070312; 1337 UTC,

Isla Canales de Afuera, Republic of Panamá

N 07 degrees 41.75' / W 081 degrees 37.82’

 

Dear Friends;

 

Our stay in Panamá City was busy as we tried to wrap up our buying and our project list and get back out of town before our last Balboas* disappeared.  During our stay, persuasive friends aboard Alkahest convinced us, along with David and Mollie of Tumbleweed, to help them transit the Panamá Canal.  With our gregarious crew, the transit was fun and offered us no unusual challenges.  We arrived at Colon just after dark and spent our last night together celebrating David and Mollie's 25th wedding anniversary and our last night together.  Jay and Danica of Alkahest are moving to the Chesapeake for a couple of years and David and Mollie of Tumbleweed are returning to Sausalito, CA.

 

We slipped our moorage at the Balboa Yacht Club at 0535 Sunday morning March 4, 2007 and motored slowly to the fuel dock where Victor, a lancha driver who was working alone this day, caught our lines and helped us to dock in the strong current.  Under the watchful eyes of six or seven men waiting to be picked up to start their workday aboard canal work boats, we quickly began to fill our water tanks and wash Carina.  The dry season brings north winds to Panamá City and with these winds particulate pollutants from the city, diesel grime from the canal and large sticky ash from the burning of fields far inland settle on everything.  The water ran grey off Carina's filthy decks, dodger and sails!  Soon a yacht from the anchorage (La Playita) was anxiously coveting our spot on the dock and we were under pressure to finish our chores and be on our way.  After saying goodbyes to Victor, one of our favorites of the ever-fabulous lancha drivers at BYC, we once again cast off our lines just as dawn broke, radioed Flamenco Signal Station (canal vessel control) of our intentions and motored slowly into the Panamá Canal, riding a swift current out.   Just east of Isla Taboguilla, we picked up a brisk NW wind and set our sails.  Our intended destination was Isla Otoque only 12 miles further south, where an open anchorage on the south end would protect us from northerly winds.  The weather report on the morning's SSB net, the Panamá Pacific Net, indicated that in approximately 24 hours, Punta Mala (90 miles to our south) would begin to blow and become difficult and that this blow was expected to last a number of days.   The weather also indicated that west of Punta Mala in southwest Panamá (where we'd planned to spend some time)  winds would be light.  Given this, we decided to push on, hoping  to slip around Punta Mala before the blow rather than waiting at Otoque.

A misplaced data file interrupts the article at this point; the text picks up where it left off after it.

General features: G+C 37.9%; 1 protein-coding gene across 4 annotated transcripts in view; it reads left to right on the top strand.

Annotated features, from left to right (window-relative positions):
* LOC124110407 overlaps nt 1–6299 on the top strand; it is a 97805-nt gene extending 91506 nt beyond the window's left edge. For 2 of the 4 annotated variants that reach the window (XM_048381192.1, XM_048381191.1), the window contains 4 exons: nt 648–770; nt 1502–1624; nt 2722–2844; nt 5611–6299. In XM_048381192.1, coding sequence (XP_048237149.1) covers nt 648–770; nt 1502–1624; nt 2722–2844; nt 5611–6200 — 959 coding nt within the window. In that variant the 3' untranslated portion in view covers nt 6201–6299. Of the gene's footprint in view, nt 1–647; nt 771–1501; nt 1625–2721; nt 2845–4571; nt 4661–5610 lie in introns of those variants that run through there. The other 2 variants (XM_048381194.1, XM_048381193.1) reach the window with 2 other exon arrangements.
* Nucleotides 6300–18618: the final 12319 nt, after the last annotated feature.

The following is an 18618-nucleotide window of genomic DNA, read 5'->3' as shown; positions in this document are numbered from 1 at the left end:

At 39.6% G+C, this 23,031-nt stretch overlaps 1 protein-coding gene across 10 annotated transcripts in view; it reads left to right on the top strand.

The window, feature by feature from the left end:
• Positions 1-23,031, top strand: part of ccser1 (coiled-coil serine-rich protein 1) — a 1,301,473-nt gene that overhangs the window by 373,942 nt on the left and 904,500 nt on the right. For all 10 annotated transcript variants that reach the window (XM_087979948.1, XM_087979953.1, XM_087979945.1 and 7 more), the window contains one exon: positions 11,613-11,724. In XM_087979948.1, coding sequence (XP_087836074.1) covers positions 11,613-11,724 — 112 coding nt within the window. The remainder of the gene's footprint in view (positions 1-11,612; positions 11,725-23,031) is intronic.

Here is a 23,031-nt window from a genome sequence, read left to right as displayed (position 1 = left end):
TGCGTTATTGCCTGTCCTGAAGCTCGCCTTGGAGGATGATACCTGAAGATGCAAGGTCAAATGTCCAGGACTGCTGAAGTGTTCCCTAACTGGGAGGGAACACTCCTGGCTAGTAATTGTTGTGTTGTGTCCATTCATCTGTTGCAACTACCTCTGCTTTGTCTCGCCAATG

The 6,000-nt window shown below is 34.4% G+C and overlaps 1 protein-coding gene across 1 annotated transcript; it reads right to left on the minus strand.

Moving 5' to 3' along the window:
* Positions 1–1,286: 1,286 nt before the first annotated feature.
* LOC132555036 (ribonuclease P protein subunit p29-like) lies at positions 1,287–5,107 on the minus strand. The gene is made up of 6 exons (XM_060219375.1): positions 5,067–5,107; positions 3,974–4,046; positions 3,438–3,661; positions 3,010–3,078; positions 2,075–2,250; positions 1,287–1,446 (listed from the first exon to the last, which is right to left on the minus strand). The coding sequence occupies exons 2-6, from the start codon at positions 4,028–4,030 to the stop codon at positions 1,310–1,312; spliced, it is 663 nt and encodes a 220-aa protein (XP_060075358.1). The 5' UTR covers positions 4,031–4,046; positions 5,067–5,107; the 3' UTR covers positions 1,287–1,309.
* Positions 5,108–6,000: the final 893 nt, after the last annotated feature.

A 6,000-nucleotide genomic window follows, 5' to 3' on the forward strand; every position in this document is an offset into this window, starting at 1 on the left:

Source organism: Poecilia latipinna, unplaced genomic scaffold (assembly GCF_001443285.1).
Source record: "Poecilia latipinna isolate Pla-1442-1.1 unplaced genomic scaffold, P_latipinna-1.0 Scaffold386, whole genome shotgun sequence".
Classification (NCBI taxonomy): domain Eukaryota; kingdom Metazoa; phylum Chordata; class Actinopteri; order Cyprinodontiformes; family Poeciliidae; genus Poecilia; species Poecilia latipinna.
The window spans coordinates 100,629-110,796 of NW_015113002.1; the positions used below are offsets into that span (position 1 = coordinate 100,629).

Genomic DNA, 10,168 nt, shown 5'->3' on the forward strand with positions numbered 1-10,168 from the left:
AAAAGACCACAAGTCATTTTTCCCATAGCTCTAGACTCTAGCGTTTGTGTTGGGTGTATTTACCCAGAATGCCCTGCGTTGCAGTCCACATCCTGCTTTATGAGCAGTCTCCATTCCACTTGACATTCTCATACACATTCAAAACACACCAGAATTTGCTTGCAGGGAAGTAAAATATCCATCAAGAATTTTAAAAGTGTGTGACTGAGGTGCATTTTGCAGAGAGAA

We had a fast trip to Punta Mala with following winds and a push from the current and we rounded the point before dawn the following day.  We continued westward, with winds gusting and then shifting to a pleasant SW onshore flow.  This day's weather forecast offered a slightly different story; the strong high in the Gulf of Mexico was stronger than expected and our area would indeed be affected.  Forty miles further along as we began to approach the broad Bahía Montijo, the strong NW winds found us and began to accelerate to 25-35 knots, generating steep, short duration seas.  Our intended anchorage, Ensenada Naranja would prove marginal in these winds so we pushed on seeking cover at Isla Cébaco, 20 miles NW.  This last leg of our passage proved difficult as we had a 25-30 degree set to leeward and were forced to motor sail (with staysail and trysail) almost directly into the waves which were steep and powerful enough to sometimes stop us dead in the water.   About 7-8 miles from our destination we finally began to enjoy a bit of protection from Isla Cébaco and slowly, ever so slowly began to pick up speed.  We approached and anchored by radar and moonlight and were finally at rest at 2300 local time (11:00 pm), for a passage of 197 miles in 41 hours, not a bad average considering our last seven hours of slow, pounding passage-making.

 

Inside the bay, exhausted as we were, with the wind still blowing over our heads but with the water flat, the feeling of calm was overwhelming.  Even silly little Jake could sense it as he popped his head up through the companionway and was soon rolling on his back asking for a belly rub.  Almost in slow motion we stabilized our gear and fell into a deep sleep.  The following morning, while Philip was bagging our staysail, he discovered that our staysail pennant, a small stainless steel multi-strand cable, was nearly broken through.  The pennant secures the tack of the sail, attaching it to the deck.   We shuddered to think what would have happened had it failed during our passage while our staysail was working so hard.  That day we constructed a new pennant tack by hand sewing a sandwich of Spectra and Dacron tubular webbing (very, very strong but susceptible to UV degradation) over which we hand-sewed black seatbelt webbing for sun protection .  This solution should outlast the staysail itself.